Most meteor showers occur when the Earth passes through the orbital trail of a comet. The broken off comet fragments collide with the Earth and burn up in the atmosphere. Astronomers had searched for a comet source for this shower since 1862 when the shower was first observed. Finally, in 1983, astronomers discovered the object that created the fragments that cause the meteor shower. To their surprise, it was a dark, rock that looked like an asteroid, not a shiny icy comet. Astronomers named this object Asteroid 3200 Phaethon. But, they still don’t know if it an asteroid or if it is a comet with all of its ice sublimated away by many close passes by the Sun. For more information about the Geminid shower, go to http://earthsky.org/space/everything-you-need-to-know-geminid-meteor-shower. Now that’s a self-explanatory URL!

Wednesday: Columbia the dove, representing the bird Noah sent out to look for dry land as the floodwaters receded, is perched just above the ridge south of Ellensburg. Its brightest star Phact is about one fist above the south horizon at midnight.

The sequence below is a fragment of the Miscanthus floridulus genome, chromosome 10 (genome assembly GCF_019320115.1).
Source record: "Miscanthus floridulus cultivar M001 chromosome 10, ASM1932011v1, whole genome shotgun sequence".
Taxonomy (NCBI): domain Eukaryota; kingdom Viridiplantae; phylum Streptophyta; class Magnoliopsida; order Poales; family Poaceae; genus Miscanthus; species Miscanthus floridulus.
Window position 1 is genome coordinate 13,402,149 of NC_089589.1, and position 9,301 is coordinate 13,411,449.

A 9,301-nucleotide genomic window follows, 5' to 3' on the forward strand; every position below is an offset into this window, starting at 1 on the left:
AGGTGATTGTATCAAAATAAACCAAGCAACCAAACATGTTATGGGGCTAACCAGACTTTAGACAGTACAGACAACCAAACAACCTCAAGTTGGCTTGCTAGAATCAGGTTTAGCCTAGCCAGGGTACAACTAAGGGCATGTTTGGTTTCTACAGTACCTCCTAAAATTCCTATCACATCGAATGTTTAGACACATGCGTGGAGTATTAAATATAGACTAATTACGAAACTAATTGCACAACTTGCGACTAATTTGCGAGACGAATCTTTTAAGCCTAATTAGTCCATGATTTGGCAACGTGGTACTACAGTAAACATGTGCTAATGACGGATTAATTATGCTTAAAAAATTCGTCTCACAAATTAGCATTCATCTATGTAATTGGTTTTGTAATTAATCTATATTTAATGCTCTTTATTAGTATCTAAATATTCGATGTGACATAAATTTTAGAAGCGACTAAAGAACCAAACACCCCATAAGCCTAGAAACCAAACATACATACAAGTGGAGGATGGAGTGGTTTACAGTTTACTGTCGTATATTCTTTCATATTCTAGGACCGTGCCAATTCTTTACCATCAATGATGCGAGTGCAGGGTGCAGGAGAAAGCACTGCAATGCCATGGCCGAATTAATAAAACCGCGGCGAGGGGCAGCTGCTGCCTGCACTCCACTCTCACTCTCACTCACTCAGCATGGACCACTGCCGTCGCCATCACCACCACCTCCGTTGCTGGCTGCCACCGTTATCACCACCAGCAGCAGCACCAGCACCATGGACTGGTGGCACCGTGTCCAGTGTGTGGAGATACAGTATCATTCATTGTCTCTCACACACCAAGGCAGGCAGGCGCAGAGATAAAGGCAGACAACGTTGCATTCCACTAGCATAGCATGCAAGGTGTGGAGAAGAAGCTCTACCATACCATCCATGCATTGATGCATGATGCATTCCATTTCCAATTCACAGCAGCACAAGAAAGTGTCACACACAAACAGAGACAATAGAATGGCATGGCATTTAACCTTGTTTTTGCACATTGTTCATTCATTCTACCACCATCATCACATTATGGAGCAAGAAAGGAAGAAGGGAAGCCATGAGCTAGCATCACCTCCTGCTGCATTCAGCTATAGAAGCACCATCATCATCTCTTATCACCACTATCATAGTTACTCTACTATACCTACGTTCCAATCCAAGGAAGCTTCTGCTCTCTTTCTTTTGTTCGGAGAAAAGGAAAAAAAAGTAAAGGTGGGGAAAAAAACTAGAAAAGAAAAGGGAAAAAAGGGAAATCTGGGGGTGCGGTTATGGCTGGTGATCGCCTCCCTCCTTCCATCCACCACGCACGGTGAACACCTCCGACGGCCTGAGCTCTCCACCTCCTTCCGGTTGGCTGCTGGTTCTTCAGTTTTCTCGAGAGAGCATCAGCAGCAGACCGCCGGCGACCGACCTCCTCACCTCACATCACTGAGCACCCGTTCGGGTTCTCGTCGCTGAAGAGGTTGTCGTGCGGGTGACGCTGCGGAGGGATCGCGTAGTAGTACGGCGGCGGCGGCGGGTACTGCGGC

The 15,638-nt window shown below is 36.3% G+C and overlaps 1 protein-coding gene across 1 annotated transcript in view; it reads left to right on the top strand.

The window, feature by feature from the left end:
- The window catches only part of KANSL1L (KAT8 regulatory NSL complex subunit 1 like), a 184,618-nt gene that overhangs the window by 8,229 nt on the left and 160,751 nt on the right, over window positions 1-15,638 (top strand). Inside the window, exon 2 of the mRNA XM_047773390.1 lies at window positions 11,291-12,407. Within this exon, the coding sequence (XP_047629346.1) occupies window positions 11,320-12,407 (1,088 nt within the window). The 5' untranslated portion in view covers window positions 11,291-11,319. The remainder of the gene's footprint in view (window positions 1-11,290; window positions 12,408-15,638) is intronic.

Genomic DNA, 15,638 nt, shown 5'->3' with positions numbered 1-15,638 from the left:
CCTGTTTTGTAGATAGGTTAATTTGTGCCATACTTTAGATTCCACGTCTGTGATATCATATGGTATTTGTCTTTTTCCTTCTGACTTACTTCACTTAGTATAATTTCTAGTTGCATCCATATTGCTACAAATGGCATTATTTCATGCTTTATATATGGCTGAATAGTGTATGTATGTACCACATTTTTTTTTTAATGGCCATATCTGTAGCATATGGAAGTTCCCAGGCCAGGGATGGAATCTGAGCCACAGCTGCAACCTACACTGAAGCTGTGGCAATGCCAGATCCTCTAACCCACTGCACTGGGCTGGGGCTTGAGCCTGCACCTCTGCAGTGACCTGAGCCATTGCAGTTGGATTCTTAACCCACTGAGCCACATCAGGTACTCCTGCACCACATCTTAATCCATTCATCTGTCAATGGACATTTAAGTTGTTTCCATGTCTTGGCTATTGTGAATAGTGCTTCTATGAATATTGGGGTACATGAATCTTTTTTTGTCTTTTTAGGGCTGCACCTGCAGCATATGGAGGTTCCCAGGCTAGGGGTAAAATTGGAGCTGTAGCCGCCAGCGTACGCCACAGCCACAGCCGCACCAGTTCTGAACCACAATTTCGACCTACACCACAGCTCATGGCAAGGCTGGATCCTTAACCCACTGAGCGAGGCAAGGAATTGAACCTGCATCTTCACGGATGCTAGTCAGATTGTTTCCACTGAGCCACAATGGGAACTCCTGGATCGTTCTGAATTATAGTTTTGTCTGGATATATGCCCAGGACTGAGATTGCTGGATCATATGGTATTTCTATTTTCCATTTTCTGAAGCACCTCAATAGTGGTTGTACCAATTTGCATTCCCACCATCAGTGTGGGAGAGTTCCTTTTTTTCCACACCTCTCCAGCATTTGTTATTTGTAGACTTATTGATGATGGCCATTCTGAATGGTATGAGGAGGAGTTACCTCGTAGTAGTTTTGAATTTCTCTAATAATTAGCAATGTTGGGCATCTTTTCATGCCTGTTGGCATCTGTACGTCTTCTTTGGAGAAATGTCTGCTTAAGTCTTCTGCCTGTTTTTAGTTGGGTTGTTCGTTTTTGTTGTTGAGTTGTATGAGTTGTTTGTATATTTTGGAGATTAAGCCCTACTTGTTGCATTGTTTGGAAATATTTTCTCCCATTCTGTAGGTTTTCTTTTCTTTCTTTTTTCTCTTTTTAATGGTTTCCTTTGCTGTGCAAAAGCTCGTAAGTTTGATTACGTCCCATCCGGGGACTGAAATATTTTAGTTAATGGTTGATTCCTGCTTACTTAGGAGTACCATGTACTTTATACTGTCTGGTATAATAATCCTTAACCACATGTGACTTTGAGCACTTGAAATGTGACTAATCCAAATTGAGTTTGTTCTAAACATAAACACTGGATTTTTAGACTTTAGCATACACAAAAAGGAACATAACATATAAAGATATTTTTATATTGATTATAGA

Thursday: Jupiter is three fists above the south horizon at 7 a.m.

Friday: Just before Christmas, you look for junk to clean out of your closets so you can re-gift it. I mean, so you can throw it out or recycle it. NASA’s Meter Class Autonomous Telescope on Ascension Island is a key tool in a program tracking about 22,000 pieces space junk. Some of this junk is dangerous. The International Space Station occasionally performs debris avoidance maneuvers to keep is panels and sensitive instrument safe. For more information about the project, go to http://goo.gl/Kxgihd.

The positional information in this column about stars and planets is typically accurate for the entire week. For up to date information about the night sky, go to http://nightsky.jpl.nasa.gov/planner.cfm.

Wednesday, November 30, 2016